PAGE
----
File photo of a dead dugong.
File photo of a dead dugong. Tegan Annett

Men to pay $17,000 for killing turtles and dugong in park

TWO men have been penalised more than $17,000 for taking two green turtles and one dugong within the Great Sandy Marine Park.

Environment Minister Leeanne Enoch said the men were sentenced earlier this week after being charged with one offence each of taking protected animals under the Nature Conservation Act 1992.

 

TURTLE RESCUE: It took about 10 people a quarter of an hour to rescue this green turtle after it was stranded upside down in mangroves on Lady Musgrave Island at the end of January. These are stills from the video which was posted on You Tube.
File photos of a green turtle Gillian Thomas

"One man was fined $1000 and ordered to pay $7,798.50 for the conservation value of the animals. The other man was fined $500 and was also ordered to pay $7,798.50 for the conservation value of the animals," Ms Enoch said.

After receiving information from concerned members of the public, Queensland Parks and Wildlife Service rangers approached the two men, and two other people, on October 7, 2016 and found the dead turtles and dugong in the men's boat.

 

PRECIOUS CREATURE: 39 dugongs were recorded drowned in shark nets in Queensland from 1989 to 2011.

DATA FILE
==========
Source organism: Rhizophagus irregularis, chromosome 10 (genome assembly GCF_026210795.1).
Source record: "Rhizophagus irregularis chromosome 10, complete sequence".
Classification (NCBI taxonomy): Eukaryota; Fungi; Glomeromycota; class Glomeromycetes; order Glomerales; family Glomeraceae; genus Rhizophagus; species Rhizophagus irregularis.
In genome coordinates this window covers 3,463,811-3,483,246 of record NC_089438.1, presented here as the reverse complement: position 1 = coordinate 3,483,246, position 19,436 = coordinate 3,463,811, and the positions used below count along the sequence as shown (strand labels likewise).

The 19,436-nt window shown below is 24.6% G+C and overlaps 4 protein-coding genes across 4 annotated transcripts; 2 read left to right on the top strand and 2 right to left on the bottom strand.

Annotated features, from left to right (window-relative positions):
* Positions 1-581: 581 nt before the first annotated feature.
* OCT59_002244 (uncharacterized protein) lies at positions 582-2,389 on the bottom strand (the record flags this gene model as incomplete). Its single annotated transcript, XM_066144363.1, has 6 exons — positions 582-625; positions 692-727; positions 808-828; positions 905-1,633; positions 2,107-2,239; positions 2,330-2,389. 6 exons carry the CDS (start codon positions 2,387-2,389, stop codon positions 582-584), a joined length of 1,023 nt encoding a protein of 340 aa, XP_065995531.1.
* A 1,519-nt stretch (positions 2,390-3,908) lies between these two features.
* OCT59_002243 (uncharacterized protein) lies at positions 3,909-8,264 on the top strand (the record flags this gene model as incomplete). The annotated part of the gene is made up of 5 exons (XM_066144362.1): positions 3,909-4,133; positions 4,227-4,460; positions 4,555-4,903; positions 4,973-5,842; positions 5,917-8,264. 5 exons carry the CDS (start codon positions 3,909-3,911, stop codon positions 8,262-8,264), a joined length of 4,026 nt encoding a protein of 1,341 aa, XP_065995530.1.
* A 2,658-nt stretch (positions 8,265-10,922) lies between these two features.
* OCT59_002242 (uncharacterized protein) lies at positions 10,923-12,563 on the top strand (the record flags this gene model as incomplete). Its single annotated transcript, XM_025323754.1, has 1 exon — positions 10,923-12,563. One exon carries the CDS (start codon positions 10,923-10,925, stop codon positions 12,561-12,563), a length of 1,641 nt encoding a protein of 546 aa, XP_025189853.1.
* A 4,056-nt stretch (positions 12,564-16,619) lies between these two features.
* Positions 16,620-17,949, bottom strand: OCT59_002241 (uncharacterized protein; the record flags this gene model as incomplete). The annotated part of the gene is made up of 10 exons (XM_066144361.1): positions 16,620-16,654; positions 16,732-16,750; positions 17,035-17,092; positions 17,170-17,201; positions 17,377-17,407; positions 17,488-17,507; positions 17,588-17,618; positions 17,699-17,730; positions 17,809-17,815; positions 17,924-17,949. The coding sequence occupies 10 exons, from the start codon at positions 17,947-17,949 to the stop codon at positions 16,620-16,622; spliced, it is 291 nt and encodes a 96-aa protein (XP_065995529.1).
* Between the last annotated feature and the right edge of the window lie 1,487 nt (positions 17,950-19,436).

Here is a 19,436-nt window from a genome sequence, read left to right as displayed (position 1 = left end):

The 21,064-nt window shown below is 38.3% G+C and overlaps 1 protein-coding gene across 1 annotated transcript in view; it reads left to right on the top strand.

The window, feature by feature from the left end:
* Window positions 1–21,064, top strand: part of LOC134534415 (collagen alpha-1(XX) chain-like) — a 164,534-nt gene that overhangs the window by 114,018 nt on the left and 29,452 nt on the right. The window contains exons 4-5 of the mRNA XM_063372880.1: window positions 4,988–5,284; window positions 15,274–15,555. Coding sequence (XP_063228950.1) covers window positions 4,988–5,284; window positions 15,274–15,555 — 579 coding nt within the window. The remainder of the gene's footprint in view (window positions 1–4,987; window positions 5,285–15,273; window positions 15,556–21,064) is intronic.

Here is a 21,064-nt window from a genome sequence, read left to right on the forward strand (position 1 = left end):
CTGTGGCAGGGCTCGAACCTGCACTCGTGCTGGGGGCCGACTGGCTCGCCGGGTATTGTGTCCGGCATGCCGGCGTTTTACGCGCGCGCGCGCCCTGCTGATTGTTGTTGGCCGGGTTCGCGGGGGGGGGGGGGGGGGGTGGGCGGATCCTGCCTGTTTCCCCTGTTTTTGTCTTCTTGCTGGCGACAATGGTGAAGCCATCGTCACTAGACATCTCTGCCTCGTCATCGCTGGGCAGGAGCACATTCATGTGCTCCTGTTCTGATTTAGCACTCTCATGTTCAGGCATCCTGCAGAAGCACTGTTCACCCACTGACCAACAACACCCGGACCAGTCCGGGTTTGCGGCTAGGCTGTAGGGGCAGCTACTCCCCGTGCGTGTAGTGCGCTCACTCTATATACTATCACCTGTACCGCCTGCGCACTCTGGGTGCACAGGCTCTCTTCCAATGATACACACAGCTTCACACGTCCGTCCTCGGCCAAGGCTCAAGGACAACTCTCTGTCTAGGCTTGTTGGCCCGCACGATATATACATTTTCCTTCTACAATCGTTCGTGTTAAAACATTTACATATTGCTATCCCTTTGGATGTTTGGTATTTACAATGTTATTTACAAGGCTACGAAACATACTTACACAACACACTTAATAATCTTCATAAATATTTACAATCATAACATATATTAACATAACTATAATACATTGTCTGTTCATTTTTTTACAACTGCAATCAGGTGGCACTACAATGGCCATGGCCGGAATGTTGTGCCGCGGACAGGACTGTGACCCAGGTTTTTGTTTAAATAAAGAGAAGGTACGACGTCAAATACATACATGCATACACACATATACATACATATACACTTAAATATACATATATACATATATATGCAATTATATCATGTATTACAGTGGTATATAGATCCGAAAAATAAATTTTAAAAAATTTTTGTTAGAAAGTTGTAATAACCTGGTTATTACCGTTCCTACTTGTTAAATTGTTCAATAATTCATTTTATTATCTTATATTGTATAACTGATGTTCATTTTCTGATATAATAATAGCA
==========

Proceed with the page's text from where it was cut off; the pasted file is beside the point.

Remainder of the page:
File photo of a dugong. Contributed

The men admitted to hunting the animals and claimed they were killed for 'tribal ceremony' reasons.

The men also claimed that permission had been granted to them by local Aboriginal elders.

Investigations by the Queensland Government, assisted by Butchulla traditional owners, revealed the men did not have the right to take the animals from the area.

Ms Enoch said turtles and dugongs are protected species under Queensland's Nature Conservation Act 1992 and the Department of Environment and Science will take strong enforcement action against people who fail to comply with nature conservation laws.

 

Dugongs are among the animals that rely on seagrasses.
File photo of a dugong. Contributed

"Depending on the number of protected species unlawfully taken, an individual can face a penalty of up to $365 700 or two years' imprisonment.

"Traditional Owners have hunting rights on their own Country in accordance with Australian Government's Native Title Act 1993 but this does not apply to everyone and in this instance the taking of the animals was unlawful.

"DES respects that dugongs and turtles have important cultural and social values for Aboriginal and Torres Strait Island people living in coastal areas," Ms Enoch said.

Two other people are due to face court n the near future.

 

The dead dugong found in the Seaforth area. Contributed
File photo of a dead dugong. Contributed